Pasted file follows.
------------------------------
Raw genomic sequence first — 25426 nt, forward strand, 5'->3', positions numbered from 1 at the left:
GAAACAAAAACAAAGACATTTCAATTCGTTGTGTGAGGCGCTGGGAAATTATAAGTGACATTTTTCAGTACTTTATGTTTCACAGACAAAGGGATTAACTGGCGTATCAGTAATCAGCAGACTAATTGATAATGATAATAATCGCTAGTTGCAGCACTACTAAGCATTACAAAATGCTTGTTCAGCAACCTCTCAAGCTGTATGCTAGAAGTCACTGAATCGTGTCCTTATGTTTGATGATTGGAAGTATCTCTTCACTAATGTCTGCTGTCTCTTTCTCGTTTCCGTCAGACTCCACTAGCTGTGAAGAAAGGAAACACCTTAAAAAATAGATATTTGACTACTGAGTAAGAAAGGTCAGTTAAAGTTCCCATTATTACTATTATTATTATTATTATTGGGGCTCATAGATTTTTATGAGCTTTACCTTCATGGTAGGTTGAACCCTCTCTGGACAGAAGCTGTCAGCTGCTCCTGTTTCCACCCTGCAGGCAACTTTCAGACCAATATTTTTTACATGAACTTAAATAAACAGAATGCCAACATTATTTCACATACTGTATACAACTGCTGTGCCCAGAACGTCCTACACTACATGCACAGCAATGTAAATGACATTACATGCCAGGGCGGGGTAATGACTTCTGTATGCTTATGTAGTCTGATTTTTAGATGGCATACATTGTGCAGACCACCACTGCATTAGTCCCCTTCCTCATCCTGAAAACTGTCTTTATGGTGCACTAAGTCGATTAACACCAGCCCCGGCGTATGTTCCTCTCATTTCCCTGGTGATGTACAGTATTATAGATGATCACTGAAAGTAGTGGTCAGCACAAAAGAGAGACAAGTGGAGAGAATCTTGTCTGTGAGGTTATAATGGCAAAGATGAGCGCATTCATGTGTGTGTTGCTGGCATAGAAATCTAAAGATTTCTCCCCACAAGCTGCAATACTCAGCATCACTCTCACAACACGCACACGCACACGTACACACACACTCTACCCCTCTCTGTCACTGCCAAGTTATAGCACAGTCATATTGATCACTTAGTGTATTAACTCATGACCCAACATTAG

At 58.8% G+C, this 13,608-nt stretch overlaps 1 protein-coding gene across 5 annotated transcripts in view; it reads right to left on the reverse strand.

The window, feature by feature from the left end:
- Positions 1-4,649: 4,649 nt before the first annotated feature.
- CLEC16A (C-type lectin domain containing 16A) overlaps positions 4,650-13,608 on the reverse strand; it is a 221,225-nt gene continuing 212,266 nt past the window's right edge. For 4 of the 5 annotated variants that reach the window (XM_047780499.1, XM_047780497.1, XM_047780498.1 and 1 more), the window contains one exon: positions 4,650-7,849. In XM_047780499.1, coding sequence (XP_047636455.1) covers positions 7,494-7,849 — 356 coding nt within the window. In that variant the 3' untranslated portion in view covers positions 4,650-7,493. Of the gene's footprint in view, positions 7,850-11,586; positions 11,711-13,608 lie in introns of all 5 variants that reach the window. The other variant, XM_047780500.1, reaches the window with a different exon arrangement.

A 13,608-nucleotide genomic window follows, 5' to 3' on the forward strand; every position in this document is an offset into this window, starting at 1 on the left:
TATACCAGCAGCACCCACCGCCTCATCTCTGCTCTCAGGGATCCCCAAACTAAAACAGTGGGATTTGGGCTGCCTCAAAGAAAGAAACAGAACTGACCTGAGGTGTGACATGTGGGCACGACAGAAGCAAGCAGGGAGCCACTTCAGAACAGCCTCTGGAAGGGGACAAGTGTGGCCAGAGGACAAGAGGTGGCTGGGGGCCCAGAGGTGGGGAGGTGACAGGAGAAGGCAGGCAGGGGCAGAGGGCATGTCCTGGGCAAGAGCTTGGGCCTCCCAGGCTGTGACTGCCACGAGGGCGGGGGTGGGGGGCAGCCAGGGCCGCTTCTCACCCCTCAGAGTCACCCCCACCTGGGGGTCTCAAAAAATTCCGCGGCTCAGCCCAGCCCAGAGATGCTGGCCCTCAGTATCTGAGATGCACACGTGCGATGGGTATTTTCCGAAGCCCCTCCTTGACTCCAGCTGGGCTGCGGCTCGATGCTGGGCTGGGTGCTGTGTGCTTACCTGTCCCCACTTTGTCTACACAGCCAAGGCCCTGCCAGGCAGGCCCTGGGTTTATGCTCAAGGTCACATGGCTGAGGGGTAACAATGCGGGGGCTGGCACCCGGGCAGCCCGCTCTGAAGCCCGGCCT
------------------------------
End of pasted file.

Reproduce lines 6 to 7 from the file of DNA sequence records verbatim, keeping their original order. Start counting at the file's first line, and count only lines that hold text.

- CLEC16A (C-type lectin domain containing 16A) overlaps positions 4,650-13,608 on the reverse strand; it is a 221,225-nt gene continuing 212,266 nt past the window's right edge. For 4 of the 5 annotated variants that reach the window (XM_047780499.1, XM_047780497.1, XM_047780498.1 and 1 more), the window contains one exon: positions 4,650-7,849. In XM_047780499.1, coding sequence (XP_047636455.1) covers positions 7,494-7,849 — 356 coding nt within the window. In that variant the 3' untranslated portion in view covers positions 4,650-7,493. Of the gene's footprint in view, positions 7,850-11,586; positions 11,711-13,608 lie in introns of all 5 variants that reach the window. The other variant, XM_047780500.1, reaches the window with a different exon arrangement.

A 13,608-nucleotide genomic window follows, 5' to 3' on the forward strand; every position in this document is an offset into this window, starting at 1 on the left: